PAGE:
Everyone remembers their first market crash.
Mine was October 19, 1987, when the Dow fell 508 points (22.6%) in one day.
This, of course, was before we all had computers on our desks (and in our pockets) to keep us up to date on what was happening. All we had were telephones—and unanswered questions about how some poorly understood computer-trading programs had allowed this to happen.
Happily, Cabot readers were prepared! The previous issue of Cabot Market Letter (our only advisory back then) was titled, “Remain in Your Storm Cellar!” and advised that readers hold at least 50% of their accounts in cash.
Back then, the reasons for that cautious view were threefold. First, our interest rate-sensitive indicator had been telling us since April that rising rates were bad for the market. Second, our new highs-new lows indicator signaled growing selling pressures. And third, the market’s advance-decline line looked terrible.
So our readers came through the crash in far better shape than many investors. And less than a month later we were issuing a new buy signal, as conditions had improved on many fronts.
Since then, I’ve been through many corrections and crashes, and with every one, I think I’ve learned a little more. Every one is different, but overall, there are many similarities, and the following are my main thoughts on them.
Crashes, Corrections and Bear Markets
1. Don’t get caught up in labels. Correction or crash or bear market, the only thing that matters to you is what happens in your own portfolio.
2. Don’t worry about what everyone else is worrying about; that’s already been discounted by the market. This year, everyone has been aware of the “fact” that rising interest rates will be bad for the market, and for many months, pundits have been speculating about when the Fed will raise rates—but all that speculation had no value at all to investors.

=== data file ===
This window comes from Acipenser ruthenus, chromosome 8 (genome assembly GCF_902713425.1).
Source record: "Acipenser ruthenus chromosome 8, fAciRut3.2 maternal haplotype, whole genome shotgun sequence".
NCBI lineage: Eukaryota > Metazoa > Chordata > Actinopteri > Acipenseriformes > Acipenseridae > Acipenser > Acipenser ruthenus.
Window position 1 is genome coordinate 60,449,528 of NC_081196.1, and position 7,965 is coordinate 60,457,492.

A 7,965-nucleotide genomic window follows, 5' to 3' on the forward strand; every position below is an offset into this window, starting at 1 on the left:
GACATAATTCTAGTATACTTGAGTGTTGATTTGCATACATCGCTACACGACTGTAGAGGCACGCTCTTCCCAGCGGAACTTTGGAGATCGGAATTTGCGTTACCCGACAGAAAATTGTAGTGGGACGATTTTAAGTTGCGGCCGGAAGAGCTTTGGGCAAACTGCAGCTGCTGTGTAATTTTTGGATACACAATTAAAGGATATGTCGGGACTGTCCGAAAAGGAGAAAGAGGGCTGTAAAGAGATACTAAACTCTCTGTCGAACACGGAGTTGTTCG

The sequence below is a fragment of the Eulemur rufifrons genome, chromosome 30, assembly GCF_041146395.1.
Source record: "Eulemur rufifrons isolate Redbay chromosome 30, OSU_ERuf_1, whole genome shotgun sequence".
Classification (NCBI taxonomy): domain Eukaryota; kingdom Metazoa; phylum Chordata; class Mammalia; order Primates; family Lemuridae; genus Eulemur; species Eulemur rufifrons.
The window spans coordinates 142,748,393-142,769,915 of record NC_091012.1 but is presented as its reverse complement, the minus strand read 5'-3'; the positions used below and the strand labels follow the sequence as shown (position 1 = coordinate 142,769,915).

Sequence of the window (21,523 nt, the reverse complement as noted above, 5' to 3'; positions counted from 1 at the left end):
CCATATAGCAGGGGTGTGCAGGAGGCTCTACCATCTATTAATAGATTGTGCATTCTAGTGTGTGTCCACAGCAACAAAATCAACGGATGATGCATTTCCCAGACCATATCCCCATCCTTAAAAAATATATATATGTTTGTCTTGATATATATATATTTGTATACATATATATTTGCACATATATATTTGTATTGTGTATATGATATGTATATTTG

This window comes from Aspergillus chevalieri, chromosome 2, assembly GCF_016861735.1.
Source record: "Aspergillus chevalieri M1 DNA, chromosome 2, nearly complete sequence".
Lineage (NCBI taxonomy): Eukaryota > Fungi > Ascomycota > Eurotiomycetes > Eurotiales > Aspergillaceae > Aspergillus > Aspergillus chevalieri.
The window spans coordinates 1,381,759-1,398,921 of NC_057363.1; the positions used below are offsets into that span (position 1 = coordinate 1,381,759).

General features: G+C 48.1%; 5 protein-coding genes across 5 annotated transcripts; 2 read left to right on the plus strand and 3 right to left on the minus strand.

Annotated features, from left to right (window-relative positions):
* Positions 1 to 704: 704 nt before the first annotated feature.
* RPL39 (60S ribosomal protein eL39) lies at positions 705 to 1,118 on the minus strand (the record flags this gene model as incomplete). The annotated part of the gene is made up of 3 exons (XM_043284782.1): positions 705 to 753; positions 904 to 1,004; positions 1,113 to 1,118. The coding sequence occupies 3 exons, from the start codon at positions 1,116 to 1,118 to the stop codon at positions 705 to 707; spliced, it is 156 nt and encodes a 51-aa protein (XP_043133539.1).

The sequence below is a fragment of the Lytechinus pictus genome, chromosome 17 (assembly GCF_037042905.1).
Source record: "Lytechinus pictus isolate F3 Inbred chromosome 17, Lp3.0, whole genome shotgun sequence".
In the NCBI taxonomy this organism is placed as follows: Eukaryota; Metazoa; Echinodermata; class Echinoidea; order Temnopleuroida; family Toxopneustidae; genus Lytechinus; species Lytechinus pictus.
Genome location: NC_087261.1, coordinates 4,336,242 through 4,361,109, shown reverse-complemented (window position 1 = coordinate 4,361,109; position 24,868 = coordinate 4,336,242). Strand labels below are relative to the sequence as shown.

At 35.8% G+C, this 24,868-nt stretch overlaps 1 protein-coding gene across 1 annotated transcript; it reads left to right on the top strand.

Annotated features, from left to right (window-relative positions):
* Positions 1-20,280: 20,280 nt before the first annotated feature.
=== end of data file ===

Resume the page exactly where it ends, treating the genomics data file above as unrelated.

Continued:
3. Trouble tends to come from where it’s least expected. In 1987, it was the computer programs; this year it was China.
4. Just as a bouncing ball experiences progressively smaller fluctuations, so will the market generally experience progressively reduced volatility in the days after a high-volatility crash. Some high-risk investors (particularly hedge funds in the U.S.) and some inexperienced investors (particularly newbies in China) have been crippled—financially and/or psychologically from the recent carnage—and will disappear from the market for a very long time, leaving slightly wiser survivors to carry on.
5. You will read a lot about how the government will fix the problem.
6. But for quite some time—quite likely through year-end—the actions of people selling losers will depress many stocks.
7. At some point, bargain-hunters will take control.
8. At that point, anyone still worrying about the conditions that caused the latest troubles will be left behind by a new bull market.
9. The key to success, as always, lies not in predicting what will happen but in tuning out the noise, focusing on what matters (the action of key indicators and the action of your own stocks), and using a proven system of investing such as you’ll find in all Cabot advisories.
What I See Today